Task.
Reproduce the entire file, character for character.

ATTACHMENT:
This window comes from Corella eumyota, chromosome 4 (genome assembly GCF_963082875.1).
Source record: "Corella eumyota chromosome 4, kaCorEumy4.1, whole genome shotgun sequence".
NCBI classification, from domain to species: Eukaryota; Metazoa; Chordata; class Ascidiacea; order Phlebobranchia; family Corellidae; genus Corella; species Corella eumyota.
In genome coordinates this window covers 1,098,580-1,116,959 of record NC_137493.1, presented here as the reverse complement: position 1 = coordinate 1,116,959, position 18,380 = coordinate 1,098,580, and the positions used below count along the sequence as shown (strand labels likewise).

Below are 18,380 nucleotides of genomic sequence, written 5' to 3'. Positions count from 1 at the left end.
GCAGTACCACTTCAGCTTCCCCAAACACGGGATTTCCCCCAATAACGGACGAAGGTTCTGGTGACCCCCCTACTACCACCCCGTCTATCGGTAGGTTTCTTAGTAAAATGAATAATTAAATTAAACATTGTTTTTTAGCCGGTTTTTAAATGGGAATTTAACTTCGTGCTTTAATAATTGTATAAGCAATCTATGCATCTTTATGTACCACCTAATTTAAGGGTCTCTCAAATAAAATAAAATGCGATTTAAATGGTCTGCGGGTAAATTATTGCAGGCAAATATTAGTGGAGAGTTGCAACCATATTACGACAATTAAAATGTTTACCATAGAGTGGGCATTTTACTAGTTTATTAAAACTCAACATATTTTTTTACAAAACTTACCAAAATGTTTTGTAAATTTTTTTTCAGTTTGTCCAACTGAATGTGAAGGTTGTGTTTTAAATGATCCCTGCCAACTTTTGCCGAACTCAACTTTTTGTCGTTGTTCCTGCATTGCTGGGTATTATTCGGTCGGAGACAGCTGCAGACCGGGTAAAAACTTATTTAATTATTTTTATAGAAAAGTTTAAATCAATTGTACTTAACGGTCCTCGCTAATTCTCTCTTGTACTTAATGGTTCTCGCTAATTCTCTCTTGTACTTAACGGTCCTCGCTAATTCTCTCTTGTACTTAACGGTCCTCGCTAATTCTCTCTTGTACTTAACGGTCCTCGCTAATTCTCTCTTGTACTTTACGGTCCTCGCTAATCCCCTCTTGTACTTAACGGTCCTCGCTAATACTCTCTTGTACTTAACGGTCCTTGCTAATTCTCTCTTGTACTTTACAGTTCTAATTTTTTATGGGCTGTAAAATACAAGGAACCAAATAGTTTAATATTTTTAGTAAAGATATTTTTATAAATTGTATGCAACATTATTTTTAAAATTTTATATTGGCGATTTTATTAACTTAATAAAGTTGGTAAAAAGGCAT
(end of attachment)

This window comes from Corella eumyota, chromosome 4 (genome assembly GCF_963082875.1).
Source record: "Corella eumyota chromosome 4, kaCorEumy4.1, whole genome shotgun sequence".
NCBI classification, from domain to species: Eukaryota; Metazoa; Chordata; class Ascidiacea; order Phlebobranchia; family Corellidae; genus Corella; species Corella eumyota.
In genome coordinates this window covers 1,098,580-1,116,959 of record NC_137493.1, presented here as the reverse complement: position 1 = coordinate 1,116,959, position 18,380 = coordinate 1,098,580, and the positions used below count along the sequence as shown (strand labels likewise).

Below are 18,380 nucleotides of genomic sequence, written 5' to 3'. Positions count from 1 at the left end.
GCAGTACCACTTCAGCTTCCCCAAACACGGGATTTCCCCCAATAACGGACGAAGGTTCTGGTGACCCCCCTACTACCACCCCGTCTATCGGTAGGTTTCTTAGTAAAATGAATAATTAAATTAAACATTGTTTTTTAGCCGGTTTTTAAATGGGAATTTAACTTCGTGCTTTAATAATTGTATAAGCAATCTATGCATCTTTATGTACCACCTAATTTAAGGGTCTCTCAAATAAAATAAAATGCGATTTAAATGGTCTGCGGGTAAATTATTGCAGGCAAATATTAGTGGAGAGTTGCAACCATATTACGACAATTAAAATGTTTACCATAGAGTGGGCATTTTACTAGTTTATTAAAACTCAACATATTTTTTTACAAAACTTACCAAAATGTTTTGTAAATTTTTTTTCAGTTTGTCCAACTGAATGTGAAGGTTGTGTTTTAAATGATCCCTGCCAACTTTTGCCGAACTCAACTTTTTGTCGTTGTTCCTGCATTGCTGGGTATTATTCGGTCGGAGACAGCTGCAGACCGGGTAAAAACTTATTTAATTATTTTTATAGAAAAGTTTAAATCAATTGTACTTAACGGTCCTCGCTAATTCTCTCTTGTACTTAATGGTTCTCGCTAATTCTCTCTTGTACTTAACGGTCCTCGCTAATTCTCTCTTGTACTTAACGGTCCTCGCTAATTCTCTCTTGTACTTAACGGTCCTCGCTAATTCTCTCTTGTACTTTACGGTCCTCGCTAATCCCCTCTTGTACTTAACGGTCCTCGCTAATACTCTCTTGTACTTAACGGTCCTTGCTAATTCTCTCTTGTACTTTACAGTTCTAATTTTTTATGGGCTGTAAAATACAAGGAACCAAATAGTTTAATATTTTTAGTAAAGATATTTTTATAAATTGTATGCAACATTATTTTTAAAATTTTATATTGGCGATTTTATTAACTTAATAAAGTTGGTAAAAAGGCAT